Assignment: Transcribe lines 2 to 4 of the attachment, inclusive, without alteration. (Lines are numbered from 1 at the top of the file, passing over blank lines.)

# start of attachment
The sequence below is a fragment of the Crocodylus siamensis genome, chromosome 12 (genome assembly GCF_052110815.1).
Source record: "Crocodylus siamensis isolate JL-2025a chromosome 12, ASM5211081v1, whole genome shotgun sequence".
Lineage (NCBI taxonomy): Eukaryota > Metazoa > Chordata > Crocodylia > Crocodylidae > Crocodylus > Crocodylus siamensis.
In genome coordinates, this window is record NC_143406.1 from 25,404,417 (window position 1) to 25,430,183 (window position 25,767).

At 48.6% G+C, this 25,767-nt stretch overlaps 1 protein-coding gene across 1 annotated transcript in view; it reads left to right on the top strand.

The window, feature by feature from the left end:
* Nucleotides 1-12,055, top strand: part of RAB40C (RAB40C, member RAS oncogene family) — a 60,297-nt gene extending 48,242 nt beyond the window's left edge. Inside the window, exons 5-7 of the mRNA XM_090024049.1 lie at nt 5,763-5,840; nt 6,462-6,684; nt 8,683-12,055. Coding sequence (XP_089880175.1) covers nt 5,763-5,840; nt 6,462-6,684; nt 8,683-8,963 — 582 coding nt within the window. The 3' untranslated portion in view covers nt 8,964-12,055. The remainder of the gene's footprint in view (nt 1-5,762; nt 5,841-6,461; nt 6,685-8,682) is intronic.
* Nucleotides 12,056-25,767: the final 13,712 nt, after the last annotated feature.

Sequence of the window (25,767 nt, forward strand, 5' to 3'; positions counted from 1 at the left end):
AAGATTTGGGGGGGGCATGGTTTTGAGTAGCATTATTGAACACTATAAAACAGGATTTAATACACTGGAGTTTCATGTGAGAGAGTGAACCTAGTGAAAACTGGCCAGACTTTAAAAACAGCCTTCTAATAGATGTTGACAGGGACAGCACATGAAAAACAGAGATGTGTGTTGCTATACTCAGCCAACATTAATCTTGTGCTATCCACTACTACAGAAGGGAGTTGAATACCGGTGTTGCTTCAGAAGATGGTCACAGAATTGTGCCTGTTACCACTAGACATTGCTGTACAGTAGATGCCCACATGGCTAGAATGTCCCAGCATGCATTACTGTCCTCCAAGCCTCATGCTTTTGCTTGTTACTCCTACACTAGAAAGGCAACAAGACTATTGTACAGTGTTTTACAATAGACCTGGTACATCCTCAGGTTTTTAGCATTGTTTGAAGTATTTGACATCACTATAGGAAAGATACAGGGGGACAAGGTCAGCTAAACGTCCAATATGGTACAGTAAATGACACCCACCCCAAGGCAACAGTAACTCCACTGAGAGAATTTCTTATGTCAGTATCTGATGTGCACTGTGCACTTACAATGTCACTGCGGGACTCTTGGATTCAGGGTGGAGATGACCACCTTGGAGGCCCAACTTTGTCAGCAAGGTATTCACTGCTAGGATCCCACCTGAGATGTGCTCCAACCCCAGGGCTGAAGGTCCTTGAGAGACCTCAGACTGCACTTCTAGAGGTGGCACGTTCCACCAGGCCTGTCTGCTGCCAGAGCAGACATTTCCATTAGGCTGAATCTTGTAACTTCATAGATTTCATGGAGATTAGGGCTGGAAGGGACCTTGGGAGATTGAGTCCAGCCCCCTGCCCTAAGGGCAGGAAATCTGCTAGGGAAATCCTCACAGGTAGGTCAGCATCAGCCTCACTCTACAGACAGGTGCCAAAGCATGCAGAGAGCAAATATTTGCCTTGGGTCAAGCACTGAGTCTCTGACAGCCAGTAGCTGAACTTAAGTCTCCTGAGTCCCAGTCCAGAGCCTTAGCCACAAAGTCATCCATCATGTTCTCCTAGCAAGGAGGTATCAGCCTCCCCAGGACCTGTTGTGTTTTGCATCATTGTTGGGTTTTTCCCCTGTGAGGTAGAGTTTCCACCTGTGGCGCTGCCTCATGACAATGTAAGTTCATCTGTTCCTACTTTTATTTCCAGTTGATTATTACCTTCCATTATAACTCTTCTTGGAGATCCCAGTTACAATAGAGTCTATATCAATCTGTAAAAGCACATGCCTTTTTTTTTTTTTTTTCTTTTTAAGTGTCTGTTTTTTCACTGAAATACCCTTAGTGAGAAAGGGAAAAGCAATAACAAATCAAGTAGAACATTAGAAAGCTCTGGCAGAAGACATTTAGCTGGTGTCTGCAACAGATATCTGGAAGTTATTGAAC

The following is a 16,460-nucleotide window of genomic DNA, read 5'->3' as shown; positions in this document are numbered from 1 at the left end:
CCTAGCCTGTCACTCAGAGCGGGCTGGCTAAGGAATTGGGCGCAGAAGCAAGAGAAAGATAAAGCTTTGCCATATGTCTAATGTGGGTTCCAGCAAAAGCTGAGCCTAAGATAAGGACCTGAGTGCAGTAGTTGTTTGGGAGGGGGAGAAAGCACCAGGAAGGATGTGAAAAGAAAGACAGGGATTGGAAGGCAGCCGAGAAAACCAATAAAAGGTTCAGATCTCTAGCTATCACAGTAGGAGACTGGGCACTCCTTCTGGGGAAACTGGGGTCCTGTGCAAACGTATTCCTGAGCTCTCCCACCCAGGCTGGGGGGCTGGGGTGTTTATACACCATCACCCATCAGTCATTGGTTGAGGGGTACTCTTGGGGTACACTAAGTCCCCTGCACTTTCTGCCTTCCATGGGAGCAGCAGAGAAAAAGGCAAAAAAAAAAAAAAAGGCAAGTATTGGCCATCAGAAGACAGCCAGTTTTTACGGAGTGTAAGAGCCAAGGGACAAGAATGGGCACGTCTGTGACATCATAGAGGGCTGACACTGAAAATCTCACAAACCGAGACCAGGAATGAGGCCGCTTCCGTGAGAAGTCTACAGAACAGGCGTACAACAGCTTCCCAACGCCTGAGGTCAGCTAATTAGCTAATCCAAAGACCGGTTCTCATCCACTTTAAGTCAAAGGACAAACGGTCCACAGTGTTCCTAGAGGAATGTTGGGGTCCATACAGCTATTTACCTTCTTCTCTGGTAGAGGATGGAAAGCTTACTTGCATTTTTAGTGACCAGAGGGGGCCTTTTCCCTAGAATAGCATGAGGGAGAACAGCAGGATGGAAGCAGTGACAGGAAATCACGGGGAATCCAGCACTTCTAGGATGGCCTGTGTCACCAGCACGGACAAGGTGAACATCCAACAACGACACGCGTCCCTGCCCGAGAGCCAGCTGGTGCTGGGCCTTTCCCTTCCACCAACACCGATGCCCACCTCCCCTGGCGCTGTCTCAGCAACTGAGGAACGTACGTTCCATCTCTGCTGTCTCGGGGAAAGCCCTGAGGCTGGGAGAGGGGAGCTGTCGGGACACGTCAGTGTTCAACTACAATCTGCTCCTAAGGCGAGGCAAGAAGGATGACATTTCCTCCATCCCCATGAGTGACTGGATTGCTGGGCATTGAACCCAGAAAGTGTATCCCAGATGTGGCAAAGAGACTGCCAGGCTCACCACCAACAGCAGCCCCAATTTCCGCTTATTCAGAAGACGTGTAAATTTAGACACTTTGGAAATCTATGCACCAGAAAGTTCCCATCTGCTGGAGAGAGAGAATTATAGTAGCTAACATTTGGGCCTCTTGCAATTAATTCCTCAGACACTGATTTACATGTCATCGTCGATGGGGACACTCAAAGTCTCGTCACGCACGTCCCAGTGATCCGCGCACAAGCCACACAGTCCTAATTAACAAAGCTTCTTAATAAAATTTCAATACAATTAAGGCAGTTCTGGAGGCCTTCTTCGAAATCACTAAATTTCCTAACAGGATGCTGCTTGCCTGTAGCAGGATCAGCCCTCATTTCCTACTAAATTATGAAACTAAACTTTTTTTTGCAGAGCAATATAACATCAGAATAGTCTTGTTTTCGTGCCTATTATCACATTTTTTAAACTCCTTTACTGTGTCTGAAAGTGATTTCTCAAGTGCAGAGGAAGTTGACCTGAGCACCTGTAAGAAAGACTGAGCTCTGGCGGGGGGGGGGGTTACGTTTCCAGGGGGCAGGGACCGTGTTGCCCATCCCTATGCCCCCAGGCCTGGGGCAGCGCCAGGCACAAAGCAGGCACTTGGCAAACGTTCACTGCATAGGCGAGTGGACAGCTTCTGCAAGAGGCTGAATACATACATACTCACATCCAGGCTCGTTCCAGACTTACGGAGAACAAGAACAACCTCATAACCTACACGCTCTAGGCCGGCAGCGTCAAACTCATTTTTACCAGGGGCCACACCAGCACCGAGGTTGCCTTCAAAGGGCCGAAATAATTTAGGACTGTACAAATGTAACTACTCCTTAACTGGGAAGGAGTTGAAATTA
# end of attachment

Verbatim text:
Source record: "Crocodylus siamensis isolate JL-2025a chromosome 12, ASM5211081v1, whole genome shotgun sequence".
Lineage (NCBI taxonomy): Eukaryota > Metazoa > Chordata > Crocodylia > Crocodylidae > Crocodylus > Crocodylus siamensis.
In genome coordinates, this window is record NC_143406.1 from 25,404,417 (window position 1) to 25,430,183 (window position 25,767).